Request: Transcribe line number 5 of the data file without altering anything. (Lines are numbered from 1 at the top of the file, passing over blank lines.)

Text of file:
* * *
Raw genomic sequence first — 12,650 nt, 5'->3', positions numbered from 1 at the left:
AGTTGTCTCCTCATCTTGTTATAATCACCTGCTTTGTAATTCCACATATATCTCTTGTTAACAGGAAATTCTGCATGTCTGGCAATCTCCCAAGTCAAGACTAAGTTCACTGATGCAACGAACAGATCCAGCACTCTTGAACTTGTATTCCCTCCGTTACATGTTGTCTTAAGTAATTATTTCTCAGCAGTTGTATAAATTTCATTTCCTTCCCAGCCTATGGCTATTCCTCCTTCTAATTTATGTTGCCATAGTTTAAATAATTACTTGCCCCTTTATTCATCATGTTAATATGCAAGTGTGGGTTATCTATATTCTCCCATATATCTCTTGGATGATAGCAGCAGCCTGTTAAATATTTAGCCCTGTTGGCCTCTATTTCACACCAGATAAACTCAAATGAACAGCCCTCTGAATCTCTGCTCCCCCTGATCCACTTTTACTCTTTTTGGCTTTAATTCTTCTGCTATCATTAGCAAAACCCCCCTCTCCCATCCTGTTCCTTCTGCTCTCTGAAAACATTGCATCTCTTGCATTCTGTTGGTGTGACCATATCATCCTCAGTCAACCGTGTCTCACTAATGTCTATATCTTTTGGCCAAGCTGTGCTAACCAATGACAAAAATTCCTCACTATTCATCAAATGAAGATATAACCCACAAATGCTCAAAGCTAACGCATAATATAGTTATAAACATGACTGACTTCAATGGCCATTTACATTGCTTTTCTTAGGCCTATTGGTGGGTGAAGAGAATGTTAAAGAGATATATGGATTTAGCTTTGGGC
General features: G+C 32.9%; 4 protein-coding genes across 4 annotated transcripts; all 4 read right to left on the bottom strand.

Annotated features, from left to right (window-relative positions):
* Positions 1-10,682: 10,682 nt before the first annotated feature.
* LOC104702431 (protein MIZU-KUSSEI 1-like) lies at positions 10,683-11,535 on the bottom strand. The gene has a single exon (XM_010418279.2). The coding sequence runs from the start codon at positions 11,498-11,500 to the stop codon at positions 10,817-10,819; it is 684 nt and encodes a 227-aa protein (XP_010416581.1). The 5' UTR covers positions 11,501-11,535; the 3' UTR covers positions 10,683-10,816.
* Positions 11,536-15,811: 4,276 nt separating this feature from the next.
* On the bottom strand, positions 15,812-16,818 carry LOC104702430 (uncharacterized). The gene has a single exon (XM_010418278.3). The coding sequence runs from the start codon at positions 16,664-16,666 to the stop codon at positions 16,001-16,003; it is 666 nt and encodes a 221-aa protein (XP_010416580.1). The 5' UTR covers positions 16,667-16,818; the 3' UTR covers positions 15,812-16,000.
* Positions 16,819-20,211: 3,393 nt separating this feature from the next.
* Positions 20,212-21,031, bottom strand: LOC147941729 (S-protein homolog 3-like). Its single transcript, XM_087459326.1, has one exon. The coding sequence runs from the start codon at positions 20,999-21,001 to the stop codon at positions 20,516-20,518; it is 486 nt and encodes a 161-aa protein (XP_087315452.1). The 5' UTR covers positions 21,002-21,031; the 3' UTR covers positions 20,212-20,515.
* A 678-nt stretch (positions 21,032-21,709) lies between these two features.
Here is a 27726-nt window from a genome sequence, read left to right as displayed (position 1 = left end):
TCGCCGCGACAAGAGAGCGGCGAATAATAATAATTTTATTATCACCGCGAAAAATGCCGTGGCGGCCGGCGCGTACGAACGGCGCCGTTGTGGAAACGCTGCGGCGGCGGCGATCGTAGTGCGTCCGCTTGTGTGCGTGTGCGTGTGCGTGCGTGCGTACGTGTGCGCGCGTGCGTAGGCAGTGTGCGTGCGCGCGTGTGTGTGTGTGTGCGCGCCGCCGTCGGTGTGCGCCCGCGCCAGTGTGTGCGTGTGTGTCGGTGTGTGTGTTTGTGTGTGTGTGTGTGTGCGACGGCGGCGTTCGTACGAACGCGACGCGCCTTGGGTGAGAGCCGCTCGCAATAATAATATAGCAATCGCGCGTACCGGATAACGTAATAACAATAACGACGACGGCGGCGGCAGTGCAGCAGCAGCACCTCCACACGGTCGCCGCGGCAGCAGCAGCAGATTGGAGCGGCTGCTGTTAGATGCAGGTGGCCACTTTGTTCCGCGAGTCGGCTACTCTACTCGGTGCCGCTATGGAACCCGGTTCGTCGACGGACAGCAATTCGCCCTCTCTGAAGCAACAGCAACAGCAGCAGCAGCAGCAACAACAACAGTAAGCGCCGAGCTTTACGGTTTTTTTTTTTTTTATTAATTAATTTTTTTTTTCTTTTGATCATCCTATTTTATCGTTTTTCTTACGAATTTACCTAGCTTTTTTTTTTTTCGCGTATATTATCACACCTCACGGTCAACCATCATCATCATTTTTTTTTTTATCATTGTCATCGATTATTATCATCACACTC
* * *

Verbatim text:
* Positions 1-10,682: 10,682 nt before the first annotated feature.